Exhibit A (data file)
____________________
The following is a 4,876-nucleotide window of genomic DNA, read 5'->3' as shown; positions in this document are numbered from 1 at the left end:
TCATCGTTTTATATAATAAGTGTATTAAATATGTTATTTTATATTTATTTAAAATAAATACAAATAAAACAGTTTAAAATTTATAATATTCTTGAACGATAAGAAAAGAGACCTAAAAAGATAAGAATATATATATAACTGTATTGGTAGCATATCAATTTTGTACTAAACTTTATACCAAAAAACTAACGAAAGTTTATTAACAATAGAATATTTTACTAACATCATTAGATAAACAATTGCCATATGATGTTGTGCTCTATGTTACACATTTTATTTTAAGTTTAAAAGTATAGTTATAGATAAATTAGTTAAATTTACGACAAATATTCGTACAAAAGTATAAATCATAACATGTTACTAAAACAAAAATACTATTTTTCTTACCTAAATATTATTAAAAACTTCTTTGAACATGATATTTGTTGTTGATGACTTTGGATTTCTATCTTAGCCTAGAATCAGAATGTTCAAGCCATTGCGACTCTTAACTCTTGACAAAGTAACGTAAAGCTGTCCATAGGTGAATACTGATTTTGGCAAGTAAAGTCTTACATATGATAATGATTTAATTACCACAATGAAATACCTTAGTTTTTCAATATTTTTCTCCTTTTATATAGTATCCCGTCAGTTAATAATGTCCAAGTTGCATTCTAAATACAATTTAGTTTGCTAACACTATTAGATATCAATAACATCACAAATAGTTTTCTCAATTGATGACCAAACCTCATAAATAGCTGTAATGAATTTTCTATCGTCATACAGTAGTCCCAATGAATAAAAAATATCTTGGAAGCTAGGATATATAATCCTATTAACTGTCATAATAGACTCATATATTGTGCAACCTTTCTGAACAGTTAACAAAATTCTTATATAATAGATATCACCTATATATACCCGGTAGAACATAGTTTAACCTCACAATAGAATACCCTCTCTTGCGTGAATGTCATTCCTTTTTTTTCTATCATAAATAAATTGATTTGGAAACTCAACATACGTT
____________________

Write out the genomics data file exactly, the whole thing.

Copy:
The following is a 4,876-nucleotide window of genomic DNA, read 5'->3' as shown; positions in this document are numbered from 1 at the left end:
TCATCGTTTTATATAATAAGTGTATTAAATATGTTATTTTATATTTATTTAAAATAAATACAAATAAAACAGTTTAAAATTTATAATATTCTTGAACGATAAGAAAAGAGACCTAAAAAGATAAGAATATATATATAACTGTATTGGTAGCATATCAATTTTGTACTAAACTTTATACCAAAAAACTAACGAAAGTTTATTAACAATAGAATATTTTACTAACATCATTAGATAAACAATTGCCATATGATGTTGTGCTCTATGTTACACATTTTATTTTAAGTTTAAAAGTATAGTTATAGATAAATTAGTTAAATTTACGACAAATATTCGTACAAAAGTATAAATCATAACATGTTACTAAAACAAAAATACTATTTTTCTTACCTAAATATTATTAAAAACTTCTTTGAACATGATATTTGTTGTTGATGACTTTGGATTTCTATCTTAGCCTAGAATCAGAATGTTCAAGCCATTGCGACTCTTAACTCTTGACAAAGTAACGTAAAGCTGTCCATAGGTGAATACTGATTTTGGCAAGTAAAGTCTTACATATGATAATGATTTAATTACCACAATGAAATACCTTAGTTTTTCAATATTTTTCTCCTTTTATATAGTATCCCGTCAGTTAATAATGTCCAAGTTGCATTCTAAATACAATTTAGTTTGCTAACACTATTAGATATCAATAACATCACAAATAGTTTTCTCAATTGATGACCAAACCTCATAAATAGCTGTAATGAATTTTCTATCGTCATACAGTAGTCCCAATGAATAAAAAATATCTTGGAAGCTAGGATATATAATCCTATTAACTGTCATAATAGACTCATATATTGTGCAACCTTTCTGAACAGTTAACAAAATTCTTATATAATAGATATCACCTATATATACCCGGTAGAACATAGTTTAACCTCACAATAGAATACCCTCTCTTGCGTGAATGTCATTCCTTTTTTTTCTATCATAAATAAATTGATTTGGAAACTCAACATACGTT